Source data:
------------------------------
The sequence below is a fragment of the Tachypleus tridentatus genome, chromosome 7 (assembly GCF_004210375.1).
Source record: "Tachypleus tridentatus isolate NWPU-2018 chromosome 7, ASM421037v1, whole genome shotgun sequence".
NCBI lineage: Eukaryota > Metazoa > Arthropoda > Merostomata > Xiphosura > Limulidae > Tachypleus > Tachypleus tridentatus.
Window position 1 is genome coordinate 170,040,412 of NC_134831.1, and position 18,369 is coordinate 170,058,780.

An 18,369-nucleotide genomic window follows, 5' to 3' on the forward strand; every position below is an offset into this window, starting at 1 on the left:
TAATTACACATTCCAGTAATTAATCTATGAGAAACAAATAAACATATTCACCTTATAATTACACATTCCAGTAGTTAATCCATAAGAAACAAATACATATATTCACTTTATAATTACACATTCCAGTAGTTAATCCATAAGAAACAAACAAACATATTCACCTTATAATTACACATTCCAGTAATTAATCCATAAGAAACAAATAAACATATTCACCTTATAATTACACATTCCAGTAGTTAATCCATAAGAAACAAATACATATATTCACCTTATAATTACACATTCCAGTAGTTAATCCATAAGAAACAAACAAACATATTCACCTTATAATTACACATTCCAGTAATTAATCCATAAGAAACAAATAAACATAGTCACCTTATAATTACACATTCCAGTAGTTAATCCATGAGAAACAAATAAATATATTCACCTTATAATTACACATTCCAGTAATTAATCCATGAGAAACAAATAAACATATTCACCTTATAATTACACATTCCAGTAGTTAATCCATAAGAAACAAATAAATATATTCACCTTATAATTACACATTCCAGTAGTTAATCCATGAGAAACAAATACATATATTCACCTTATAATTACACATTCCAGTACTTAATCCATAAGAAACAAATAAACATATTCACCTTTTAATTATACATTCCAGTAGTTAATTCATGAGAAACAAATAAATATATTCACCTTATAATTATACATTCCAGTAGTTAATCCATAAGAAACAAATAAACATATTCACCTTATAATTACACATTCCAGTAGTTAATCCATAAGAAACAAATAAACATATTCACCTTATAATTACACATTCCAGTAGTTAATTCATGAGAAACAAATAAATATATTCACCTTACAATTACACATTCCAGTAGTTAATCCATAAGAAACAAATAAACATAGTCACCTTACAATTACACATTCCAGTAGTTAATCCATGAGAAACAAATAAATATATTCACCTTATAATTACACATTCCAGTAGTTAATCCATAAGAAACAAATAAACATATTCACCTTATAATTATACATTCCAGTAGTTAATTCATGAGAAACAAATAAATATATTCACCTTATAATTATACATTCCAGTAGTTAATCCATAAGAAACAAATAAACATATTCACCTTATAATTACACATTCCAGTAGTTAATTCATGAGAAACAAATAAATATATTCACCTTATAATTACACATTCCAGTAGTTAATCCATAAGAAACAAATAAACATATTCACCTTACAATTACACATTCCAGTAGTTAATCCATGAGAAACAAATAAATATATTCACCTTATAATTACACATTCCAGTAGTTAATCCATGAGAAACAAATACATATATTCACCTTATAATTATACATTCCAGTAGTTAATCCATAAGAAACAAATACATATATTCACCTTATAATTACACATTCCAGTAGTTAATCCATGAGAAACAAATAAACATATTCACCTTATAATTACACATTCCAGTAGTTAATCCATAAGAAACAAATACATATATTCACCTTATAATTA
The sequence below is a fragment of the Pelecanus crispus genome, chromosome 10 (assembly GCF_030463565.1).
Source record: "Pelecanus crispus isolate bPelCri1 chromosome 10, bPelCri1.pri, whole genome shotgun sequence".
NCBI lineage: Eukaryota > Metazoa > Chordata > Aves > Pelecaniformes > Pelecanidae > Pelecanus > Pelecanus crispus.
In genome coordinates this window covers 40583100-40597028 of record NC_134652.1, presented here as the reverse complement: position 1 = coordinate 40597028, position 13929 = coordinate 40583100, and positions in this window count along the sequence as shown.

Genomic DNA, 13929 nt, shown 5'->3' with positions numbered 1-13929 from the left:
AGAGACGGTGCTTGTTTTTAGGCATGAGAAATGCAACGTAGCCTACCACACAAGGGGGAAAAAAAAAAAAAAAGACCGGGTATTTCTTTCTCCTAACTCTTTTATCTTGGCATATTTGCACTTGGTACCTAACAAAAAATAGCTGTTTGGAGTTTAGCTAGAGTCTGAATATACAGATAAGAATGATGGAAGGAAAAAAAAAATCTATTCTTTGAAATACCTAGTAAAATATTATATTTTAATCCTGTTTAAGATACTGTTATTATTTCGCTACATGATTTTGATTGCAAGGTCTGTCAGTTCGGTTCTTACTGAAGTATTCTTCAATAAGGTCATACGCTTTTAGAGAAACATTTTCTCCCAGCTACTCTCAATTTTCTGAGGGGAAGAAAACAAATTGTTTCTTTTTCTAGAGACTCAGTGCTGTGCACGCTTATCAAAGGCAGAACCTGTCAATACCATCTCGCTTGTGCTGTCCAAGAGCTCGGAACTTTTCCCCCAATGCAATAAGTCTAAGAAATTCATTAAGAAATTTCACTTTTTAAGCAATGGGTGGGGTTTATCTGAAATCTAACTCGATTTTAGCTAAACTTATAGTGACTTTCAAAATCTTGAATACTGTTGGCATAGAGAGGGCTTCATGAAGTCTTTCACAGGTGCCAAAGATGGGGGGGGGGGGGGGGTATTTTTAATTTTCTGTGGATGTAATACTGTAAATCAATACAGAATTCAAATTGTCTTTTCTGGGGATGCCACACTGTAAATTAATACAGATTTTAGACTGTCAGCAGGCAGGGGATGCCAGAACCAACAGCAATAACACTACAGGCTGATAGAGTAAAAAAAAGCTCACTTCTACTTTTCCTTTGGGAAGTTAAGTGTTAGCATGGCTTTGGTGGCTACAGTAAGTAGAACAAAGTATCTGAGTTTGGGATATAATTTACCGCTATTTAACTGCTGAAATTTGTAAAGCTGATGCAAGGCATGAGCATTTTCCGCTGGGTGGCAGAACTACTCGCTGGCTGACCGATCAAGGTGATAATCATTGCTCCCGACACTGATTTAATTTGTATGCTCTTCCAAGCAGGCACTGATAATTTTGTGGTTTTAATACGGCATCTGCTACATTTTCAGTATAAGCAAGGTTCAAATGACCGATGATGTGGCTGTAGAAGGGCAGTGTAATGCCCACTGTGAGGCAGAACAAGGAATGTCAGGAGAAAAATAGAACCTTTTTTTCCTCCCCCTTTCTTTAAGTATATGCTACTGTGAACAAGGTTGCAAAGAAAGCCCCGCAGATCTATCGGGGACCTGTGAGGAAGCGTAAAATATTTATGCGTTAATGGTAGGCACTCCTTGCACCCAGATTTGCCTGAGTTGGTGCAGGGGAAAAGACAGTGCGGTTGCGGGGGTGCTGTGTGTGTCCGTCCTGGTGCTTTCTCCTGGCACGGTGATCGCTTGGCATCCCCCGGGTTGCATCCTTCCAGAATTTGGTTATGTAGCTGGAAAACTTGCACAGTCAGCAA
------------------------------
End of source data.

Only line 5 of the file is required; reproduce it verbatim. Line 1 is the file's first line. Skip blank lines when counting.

An 18,369-nucleotide genomic window follows, 5' to 3' on the forward strand; every position below is an offset into this window, starting at 1 on the left: